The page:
Copyright and Copyleft in Publications

Creative Commons, an Alternative to Traditional Copyright, Promotes Wider Access to Knowledge

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Course readers are pushing $200 due to excessive copyright permission fees. Libraries are crippled by the high cost of proprietary databases and restricted access journals. Access to knowledge has increasingly become the turf of corporations seeking to monetize scholarship by restricting informational access.

At UC Berkeley, many students do not think about intellectual property or copyright ownership. Although student work such as a thesis or a dissertation is owned by the student, until recently the boilerplate copyright on a dissertation would default to "all rights reserved." While this practice does not increase the cost of education directly, a student choosing an alternative to traditional copyright is one small act that could serve as a catalyst to reduce many of the existing costs of education.

Stanford law professor Lawrence Lessig created Creative Commons with the goal of allowing copyright owners to permit new uses of their artistic and academic work. The copyright owner can choose a "some rights reserved" license that encourages other community members to adapt and reuse their work without having to seek permission or pay royalties. This license opens up many possibilities in the academic world such as free online course readers, zero cost educational multimedia, gratis online tutorials-even the price of paper textbooks could be drastically reduced. Perhaps more important than cost, however, by using Creative Commons you are essentially "paying it forward" by sharing your intellectual output with the academic community because future generations of scholars will have greater access to your work.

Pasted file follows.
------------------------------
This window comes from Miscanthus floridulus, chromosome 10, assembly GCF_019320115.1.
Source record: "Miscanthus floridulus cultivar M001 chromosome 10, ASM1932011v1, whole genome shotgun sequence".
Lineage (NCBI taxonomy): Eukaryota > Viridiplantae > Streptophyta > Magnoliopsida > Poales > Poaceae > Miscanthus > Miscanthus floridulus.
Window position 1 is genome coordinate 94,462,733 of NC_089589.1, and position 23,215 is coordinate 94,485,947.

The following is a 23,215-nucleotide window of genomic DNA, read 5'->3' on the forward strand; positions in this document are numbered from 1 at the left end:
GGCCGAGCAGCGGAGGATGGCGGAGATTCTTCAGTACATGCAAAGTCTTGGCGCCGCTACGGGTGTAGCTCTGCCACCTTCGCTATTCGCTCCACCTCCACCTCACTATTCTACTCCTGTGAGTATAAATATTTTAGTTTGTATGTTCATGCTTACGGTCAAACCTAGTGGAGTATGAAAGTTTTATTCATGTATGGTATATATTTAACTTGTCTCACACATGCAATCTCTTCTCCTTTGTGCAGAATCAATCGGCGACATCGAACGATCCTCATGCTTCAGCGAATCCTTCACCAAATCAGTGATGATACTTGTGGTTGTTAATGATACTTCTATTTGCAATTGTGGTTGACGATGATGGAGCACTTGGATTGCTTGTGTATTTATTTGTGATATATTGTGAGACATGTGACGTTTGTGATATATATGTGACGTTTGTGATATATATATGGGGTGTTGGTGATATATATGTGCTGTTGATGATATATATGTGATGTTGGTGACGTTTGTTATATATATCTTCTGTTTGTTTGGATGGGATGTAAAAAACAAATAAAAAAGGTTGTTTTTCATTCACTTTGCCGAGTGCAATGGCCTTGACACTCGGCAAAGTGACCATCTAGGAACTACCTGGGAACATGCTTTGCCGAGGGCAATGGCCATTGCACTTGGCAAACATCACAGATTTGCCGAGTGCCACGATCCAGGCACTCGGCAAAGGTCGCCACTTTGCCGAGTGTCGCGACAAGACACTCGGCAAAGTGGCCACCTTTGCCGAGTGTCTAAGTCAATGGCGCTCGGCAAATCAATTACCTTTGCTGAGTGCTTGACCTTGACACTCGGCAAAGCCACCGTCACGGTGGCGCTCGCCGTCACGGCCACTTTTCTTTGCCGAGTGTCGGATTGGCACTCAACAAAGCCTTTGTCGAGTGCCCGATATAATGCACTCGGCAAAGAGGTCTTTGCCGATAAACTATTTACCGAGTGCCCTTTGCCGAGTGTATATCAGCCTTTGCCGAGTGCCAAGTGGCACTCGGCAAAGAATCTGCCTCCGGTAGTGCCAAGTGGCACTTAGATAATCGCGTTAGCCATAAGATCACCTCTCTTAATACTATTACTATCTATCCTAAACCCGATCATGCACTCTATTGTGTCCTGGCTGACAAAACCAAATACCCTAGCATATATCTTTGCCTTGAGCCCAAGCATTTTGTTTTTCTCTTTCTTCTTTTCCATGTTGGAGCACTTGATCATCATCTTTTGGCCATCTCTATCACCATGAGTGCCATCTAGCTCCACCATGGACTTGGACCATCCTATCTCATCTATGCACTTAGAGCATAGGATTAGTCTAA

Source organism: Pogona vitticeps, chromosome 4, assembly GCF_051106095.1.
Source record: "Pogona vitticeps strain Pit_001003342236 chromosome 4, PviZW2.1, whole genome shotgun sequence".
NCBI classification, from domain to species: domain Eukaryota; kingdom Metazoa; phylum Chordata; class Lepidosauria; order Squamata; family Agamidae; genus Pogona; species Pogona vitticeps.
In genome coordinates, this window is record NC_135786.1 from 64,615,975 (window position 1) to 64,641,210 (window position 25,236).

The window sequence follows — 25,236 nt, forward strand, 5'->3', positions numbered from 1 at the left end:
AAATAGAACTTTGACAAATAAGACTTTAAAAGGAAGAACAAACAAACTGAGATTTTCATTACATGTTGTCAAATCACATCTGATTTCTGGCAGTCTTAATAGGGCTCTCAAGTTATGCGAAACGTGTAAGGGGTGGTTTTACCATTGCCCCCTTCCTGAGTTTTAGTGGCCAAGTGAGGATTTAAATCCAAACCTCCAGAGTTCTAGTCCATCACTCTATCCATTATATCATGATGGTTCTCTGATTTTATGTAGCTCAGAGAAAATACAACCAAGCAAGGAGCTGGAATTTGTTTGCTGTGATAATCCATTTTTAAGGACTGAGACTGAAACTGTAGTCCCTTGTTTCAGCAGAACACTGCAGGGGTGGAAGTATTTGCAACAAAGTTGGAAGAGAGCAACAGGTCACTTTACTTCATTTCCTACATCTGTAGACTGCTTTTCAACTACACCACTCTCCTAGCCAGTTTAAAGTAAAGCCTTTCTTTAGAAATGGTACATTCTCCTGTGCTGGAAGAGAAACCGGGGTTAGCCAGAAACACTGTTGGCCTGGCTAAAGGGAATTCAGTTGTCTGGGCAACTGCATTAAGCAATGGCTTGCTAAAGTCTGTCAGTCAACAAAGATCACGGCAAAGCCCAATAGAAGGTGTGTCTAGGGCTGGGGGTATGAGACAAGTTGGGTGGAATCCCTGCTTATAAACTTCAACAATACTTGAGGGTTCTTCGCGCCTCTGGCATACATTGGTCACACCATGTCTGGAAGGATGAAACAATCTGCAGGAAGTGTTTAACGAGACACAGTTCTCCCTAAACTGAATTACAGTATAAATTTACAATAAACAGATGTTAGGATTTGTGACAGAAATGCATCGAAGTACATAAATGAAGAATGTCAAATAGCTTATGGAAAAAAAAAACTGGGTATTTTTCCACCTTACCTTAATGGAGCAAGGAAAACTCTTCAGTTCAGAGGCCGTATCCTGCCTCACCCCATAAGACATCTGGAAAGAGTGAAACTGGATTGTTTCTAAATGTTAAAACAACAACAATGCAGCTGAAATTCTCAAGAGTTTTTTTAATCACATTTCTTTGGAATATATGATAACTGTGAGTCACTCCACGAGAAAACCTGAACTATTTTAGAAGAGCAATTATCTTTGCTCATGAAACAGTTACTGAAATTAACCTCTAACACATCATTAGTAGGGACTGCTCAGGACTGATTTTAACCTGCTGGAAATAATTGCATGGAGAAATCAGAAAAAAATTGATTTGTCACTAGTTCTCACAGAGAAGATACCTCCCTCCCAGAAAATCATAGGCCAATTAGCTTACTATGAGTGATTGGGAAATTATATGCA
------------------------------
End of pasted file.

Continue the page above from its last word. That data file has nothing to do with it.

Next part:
Two recent Berkeley students to file their dissertations using a Creative Commons license are Joseph Lorenzo Hall and danah boyd. Hall navigated through much bureaucratic red tape, but found that most of his difficulty came from simple formatting issues, not any ideological disagreement by the university. Another School of Information graduate, danah boyd, also filed her dissertation under Creative Commons shortly thereafter.

On Jan. 28, the Dean of the Graduate Division committed to make Creative Commons licensing available to future students. All students interested in contributing to the effort to make education more affordable and accessible should consider using Creative Commons instead of traditional copyright.

Participating in this movement is as simple as making two modifications to a dissertation or thesis. First, the author writes, "Some Rights Reserved" instead of "All Rights Reserved" on the copyright page. Second, they include the full legal text of a Creative Commons license in an appendix. For those who want to liberate their scholarly publications, an example can be viewed on the website of Joseph Lorenzo Hall and the website of danah boyd.

Ian Elwood is an Oakland resident. Reply at [email protected]

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